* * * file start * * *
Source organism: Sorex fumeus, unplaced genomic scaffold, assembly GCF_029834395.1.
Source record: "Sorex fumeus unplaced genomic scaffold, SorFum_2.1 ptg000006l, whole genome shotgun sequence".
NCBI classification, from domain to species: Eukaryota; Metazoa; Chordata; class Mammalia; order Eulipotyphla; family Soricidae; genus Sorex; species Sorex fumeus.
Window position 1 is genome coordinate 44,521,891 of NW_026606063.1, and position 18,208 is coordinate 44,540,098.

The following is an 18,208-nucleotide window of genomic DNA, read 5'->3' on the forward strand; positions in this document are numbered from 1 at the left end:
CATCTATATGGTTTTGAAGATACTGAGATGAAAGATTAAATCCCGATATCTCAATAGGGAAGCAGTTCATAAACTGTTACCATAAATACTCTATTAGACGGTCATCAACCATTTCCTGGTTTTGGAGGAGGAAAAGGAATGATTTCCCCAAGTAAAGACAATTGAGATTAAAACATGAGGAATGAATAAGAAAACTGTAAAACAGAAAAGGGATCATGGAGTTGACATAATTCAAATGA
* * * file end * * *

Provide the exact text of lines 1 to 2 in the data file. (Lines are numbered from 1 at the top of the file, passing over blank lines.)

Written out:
Source organism: Sorex fumeus, unplaced genomic scaffold, assembly GCF_029834395.1.
Source record: "Sorex fumeus unplaced genomic scaffold, SorFum_2.1 ptg000006l, whole genome shotgun sequence".